The Excitable Boy's 1976 classic reissued, plus disc of unreleased flotsam

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Warren Zevon – Warren Zevon
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Whatever indictments may quite reasonably be brought against Jackson Browne, he will be forever able to mitigate the soporific horrors lurking in his own catalogue by pointing to his vital role in setting Warren Zevon loose. By 1975, Zevon had spent a very long time getting nowhere much. He’d served as an itinerant session player and songwriter (Everly Brothers, The Turtles, Manfred Mann) and slogged as a wannabe folk singer (three inconsequential singles in 1966 as half of a duo called Lyme & Cybelle, one disregarded solo album, 1969’s – inaccurately titled, it turned out – “Wanted Dead Or Alive”). Uninspired by the one career apparently still open to him, writing advertising jingles, Zevon decamped to embittered exile in Spain, playing in bars and writing songs not obviously calibrated for maximum commercial appeal – songs called things like, for example, “Roland The Headless Thompson Gunner”, about a Scandinavian mercenary wandering the wars of post-colonial Africa (this later appeared on 1978’s “Excitable Boy” and, rather hearteningly, actually got played on the radio).

Browne wangled Zevon a deal with Asylum, recalled him to Los Angeles, and produced this enduringly marvellous record. There are any number of reasons why the album shouldn’t have worked – the decision to deluge Zevon’s essentially orthodox ballads with the bombast of Hollywood’s rock aristocracy was a flagrant temptation of hubris. The opening track, for example, “Frank And Jesse James”, is an utterly straightforward folk narrative of the life of the titular gunslingers, which could have been written at any point since the presidency of Chester A. Arthur. Which is to say that on paper it, like most of Zevon’s songs. would prompt few people to summon the assistance and input of Fleetwood Mac’s Stevie Nicks and Lindsey Buckingham, The Eagles’ Don Henley and Glenn Frey, The Beach Boys’ Carl Wilson, Phil Everly, and Bonnie Raitt.

Though Zevon’s songs stood up perfectly steady on their own merits – something confirmed by the bonus disc of demos and alternate versions accompanying this reissue – they responded brilliantly, if almost counter-inuitively, to Browne’s silk-sheets-and-deep-pile production and the almost hysterically opulent accompaniment of the all-star cast he assembled.. Zevon, a baleful, bleakly witty writer with a sighing snarl of a voice, clearly relished his designated role as the grit in the oyster, the alien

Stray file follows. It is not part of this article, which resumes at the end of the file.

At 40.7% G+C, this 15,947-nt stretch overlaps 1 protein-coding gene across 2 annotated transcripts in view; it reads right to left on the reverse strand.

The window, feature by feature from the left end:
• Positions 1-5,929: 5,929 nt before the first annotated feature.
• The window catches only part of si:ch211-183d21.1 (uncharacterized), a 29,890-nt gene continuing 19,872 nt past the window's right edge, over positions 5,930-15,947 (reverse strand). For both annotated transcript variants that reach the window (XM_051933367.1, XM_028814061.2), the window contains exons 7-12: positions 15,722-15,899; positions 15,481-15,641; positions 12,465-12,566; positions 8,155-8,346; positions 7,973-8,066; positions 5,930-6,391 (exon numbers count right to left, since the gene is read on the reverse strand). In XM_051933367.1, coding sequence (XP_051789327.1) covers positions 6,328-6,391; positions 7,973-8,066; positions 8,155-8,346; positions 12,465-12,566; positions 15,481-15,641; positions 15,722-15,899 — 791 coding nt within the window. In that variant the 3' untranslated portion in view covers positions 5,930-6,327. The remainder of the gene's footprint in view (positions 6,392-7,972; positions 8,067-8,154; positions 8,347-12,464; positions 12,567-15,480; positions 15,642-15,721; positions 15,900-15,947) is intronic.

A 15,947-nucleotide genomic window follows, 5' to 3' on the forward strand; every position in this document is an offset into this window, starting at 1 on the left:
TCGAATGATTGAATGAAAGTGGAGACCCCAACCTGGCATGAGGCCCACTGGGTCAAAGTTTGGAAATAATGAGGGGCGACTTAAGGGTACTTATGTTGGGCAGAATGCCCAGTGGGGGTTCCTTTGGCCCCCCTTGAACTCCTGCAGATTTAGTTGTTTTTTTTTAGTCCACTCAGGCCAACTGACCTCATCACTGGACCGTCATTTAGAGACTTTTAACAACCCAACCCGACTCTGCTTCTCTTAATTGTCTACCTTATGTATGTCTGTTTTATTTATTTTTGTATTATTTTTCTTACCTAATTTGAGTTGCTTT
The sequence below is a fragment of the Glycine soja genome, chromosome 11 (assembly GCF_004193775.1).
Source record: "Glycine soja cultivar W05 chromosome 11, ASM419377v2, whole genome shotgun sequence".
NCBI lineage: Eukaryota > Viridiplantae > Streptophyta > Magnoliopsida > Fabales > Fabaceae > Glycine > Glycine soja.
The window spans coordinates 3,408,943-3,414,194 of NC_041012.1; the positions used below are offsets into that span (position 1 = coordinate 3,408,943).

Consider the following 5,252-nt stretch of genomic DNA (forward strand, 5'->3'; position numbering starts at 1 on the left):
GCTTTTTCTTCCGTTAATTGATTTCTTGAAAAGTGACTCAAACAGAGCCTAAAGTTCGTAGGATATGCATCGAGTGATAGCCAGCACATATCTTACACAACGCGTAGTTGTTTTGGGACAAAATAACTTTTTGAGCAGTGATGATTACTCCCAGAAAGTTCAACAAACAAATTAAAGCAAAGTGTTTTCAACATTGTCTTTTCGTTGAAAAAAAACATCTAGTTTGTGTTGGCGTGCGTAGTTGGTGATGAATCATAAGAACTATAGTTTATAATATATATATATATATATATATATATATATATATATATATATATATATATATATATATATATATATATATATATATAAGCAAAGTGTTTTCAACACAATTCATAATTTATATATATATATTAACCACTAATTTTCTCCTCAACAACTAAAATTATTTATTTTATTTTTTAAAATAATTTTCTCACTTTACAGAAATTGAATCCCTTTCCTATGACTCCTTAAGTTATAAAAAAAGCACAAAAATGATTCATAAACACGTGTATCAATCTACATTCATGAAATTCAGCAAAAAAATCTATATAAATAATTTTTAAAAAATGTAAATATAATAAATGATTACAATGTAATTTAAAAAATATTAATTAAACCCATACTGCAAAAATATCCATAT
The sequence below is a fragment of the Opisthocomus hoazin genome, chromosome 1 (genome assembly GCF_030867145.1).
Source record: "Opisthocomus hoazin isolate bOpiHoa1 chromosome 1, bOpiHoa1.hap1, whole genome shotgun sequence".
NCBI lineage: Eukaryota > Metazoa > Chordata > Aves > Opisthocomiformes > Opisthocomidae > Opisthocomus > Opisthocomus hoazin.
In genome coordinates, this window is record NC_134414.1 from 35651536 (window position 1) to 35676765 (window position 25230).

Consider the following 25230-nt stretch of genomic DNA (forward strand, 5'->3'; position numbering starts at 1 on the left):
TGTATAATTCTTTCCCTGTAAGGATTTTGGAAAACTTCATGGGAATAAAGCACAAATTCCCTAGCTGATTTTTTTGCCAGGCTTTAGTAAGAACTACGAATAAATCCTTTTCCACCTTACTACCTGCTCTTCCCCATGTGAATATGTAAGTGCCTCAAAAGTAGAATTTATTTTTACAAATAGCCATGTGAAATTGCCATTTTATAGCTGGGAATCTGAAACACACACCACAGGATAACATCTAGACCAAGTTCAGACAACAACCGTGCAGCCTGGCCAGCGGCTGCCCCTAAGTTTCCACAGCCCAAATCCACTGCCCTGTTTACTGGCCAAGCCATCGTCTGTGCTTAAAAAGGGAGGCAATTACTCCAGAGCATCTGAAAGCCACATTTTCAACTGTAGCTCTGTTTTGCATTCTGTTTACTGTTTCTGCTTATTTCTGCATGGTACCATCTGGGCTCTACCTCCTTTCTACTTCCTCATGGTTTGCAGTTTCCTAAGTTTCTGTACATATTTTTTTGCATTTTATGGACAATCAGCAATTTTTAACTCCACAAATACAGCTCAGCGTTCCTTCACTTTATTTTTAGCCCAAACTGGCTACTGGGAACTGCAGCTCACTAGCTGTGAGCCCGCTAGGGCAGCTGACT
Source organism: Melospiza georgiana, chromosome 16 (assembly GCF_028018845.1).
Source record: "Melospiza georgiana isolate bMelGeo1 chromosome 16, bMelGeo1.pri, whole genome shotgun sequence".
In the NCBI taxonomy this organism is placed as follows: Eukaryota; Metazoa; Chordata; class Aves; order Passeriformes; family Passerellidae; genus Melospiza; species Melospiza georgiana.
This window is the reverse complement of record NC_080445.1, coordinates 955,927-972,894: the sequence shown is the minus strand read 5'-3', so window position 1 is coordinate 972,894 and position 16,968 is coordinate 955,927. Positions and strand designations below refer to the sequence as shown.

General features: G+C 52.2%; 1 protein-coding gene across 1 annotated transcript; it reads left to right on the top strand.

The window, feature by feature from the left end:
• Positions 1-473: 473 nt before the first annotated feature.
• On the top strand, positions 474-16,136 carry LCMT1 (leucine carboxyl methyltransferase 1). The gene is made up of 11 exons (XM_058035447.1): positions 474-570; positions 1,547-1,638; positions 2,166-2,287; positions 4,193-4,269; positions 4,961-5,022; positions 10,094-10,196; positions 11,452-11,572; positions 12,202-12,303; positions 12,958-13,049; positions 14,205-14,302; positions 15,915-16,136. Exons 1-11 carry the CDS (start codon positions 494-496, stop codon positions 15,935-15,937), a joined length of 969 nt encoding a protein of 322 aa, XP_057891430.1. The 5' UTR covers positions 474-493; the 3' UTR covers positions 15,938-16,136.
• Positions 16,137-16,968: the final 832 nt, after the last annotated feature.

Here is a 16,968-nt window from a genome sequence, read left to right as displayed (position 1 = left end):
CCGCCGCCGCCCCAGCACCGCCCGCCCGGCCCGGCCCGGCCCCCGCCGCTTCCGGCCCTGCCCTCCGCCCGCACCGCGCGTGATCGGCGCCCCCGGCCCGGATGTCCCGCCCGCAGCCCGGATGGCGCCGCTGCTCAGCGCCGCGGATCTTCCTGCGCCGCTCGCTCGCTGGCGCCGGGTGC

body around which pearls coalesced.

He’s a sneering, sarcastic premonition of Elvis Costello on rueful confessions-of-a-songwriter romp “Poor Poor Pitiful Me” and exquisitely cruel character sketch “The French Inhaler” (“Your face looked like something/Death brought with him in his suitcase”) but both are the more effective for the incongruous, epically lush arrangements Browne shrouds them in (the latter of that pair, indeed, is laugh-out-loud preposterous in its latter stages). He’s a sort of West Coast Springsteen on “Mohammed’s Radio”, singing one for the lost and lonely, those seeking solace in the sounds crackling through the speaker (the song was later covered by Linda Ronstadt, and it may at least be said that it wasn’t quite as gruesome as her celebrated desecration of Costello’s “Alison”). And he’s a contemporaneous rival to fellow Los Angelean court jester Randy Newman on self-mockingly funky “Join Me In L.A.” and “Desperadoes Under The Eaves”. It says something, perhaps, about the ambivalence and self-loathing festering beneath the cocaine haze of mid-70s radio rock that the abovelisted backing personnel, Don Henley and Glenn Frey in particular, were willing to join in on lines like “If California slides into the ocean/Like the mystics and statistics say it will/I predict this motel will be standing/Until I pay my bill”.

The career founded by “Warren Zevon” turned out to be as erratic, volatile and startling as, well, Warren Zevon. The demons that drove him would hound him to commanding heights (notably 1978’s “Excitable Boy” and 1987’s “Sentimental Hygiene”) as well as detours both constructive (collaborations with musicians and authors including R.E.M., Hunter Thompson, Carl Hiaasen, among many others) and less so (periodic sojourns in an assortment of drying-out clinics). That his death from lung cancer in 2003, aged just 56, came straight after a sequence of presciently-titled albums – “Life’ll Kill Ya”, “My Ride’s Here” – was precisely the sort of bleak cosmic joke Zevon would have appreciated, and in which he revelled, on a near-perfect album which he would never quite equal.

ANDREW MUELLER